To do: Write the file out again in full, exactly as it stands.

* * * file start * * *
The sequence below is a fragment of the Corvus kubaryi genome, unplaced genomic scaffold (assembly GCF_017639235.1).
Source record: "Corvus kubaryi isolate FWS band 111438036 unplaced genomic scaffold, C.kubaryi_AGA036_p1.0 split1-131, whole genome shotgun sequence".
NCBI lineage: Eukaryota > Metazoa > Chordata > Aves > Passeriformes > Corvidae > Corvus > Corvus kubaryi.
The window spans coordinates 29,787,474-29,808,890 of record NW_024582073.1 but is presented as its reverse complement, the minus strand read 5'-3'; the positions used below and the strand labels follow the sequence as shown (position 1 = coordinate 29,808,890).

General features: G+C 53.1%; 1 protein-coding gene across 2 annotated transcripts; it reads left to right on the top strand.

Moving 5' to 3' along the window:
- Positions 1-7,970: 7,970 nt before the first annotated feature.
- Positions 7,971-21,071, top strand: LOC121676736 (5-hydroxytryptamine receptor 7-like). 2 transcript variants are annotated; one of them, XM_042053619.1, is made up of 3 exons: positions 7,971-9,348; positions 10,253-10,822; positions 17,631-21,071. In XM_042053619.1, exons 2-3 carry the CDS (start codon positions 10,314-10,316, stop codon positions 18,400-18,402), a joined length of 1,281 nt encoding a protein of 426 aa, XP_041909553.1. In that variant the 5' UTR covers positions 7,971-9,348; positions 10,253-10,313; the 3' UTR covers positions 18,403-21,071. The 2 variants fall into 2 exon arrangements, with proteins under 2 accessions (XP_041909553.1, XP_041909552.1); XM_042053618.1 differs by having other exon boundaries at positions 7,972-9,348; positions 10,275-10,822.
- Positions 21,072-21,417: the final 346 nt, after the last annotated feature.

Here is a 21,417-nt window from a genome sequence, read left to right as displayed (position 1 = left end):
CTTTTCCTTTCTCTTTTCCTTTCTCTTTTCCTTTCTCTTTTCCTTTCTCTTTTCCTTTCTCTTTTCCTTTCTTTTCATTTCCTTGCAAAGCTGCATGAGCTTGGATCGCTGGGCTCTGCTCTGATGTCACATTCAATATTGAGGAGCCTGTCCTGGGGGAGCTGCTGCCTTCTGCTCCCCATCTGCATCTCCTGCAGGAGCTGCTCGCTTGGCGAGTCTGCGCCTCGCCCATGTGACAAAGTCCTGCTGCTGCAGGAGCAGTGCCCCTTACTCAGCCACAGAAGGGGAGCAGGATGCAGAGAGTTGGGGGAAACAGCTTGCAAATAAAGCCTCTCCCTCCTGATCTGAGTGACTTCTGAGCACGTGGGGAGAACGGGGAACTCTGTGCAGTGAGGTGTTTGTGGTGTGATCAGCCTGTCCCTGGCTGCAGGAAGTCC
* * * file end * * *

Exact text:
The sequence below is a fragment of the Corvus kubaryi genome, unplaced genomic scaffold (assembly GCF_017639235.1).
Source record: "Corvus kubaryi isolate FWS band 111438036 unplaced genomic scaffold, C.kubaryi_AGA036_p1.0 split1-131, whole genome shotgun sequence".
NCBI lineage: Eukaryota > Metazoa > Chordata > Aves > Passeriformes > Corvidae > Corvus > Corvus kubaryi.
The window spans coordinates 29,787,474-29,808,890 of record NW_024582073.1 but is presented as its reverse complement, the minus strand read 5'-3'; the positions used below and the strand labels follow the sequence as shown (position 1 = coordinate 29,808,890).

General features: G+C 53.1%; 1 protein-coding gene across 2 annotated transcripts; it reads left to right on the top strand.

Moving 5' to 3' along the window:
- Positions 1-7,970: 7,970 nt before the first annotated feature.
- Positions 7,971-21,071, top strand: LOC121676736 (5-hydroxytryptamine receptor 7-like). 2 transcript variants are annotated; one of them, XM_042053619.1, is made up of 3 exons: positions 7,971-9,348; positions 10,253-10,822; positions 17,631-21,071. In XM_042053619.1, exons 2-3 carry the CDS (start codon positions 10,314-10,316, stop codon positions 18,400-18,402), a joined length of 1,281 nt encoding a protein of 426 aa, XP_041909553.1. In that variant the 5' UTR covers positions 7,971-9,348; positions 10,253-10,313; the 3' UTR covers positions 18,403-21,071. The 2 variants fall into 2 exon arrangements, with proteins under 2 accessions (XP_041909553.1, XP_041909552.1); XM_042053618.1 differs by having other exon boundaries at positions 7,972-9,348; positions 10,275-10,822.
- Positions 21,072-21,417: the final 346 nt, after the last annotated feature.

Here is a 21,417-nt window from a genome sequence, read left to right as displayed (position 1 = left end):
CTTTTCCTTTCTCTTTTCCTTTCTCTTTTCCTTTCTCTTTTCCTTTCTCTTTTCCTTTCTCTTTTCCTTTCTTTTCATTTCCTTGCAAAGCTGCATGAGCTTGGATCGCTGGGCTCTGCTCTGATGTCACATTCAATATTGAGGAGCCTGTCCTGGGGGAGCTGCTGCCTTCTGCTCCCCATCTGCATCTCCTGCAGGAGCTGCTCGCTTGGCGAGTCTGCGCCTCGCCCATGTGACAAAGTCCTGCTGCTGCAGGAGCAGTGCCCCTTACTCAGCCACAGAAGGGGAGCAGGATGCAGAGAGTTGGGGGAAACAGCTTGCAAATAAAGCCTCTCCCTCCTGATCTGAGTGACTTCTGAGCACGTGGGGAGAACGGGGAACTCTGTGCAGTGAGGTGTTTGTGGTGTGATCAGCCTGTCCCTGGCTGCAGGAAGTCC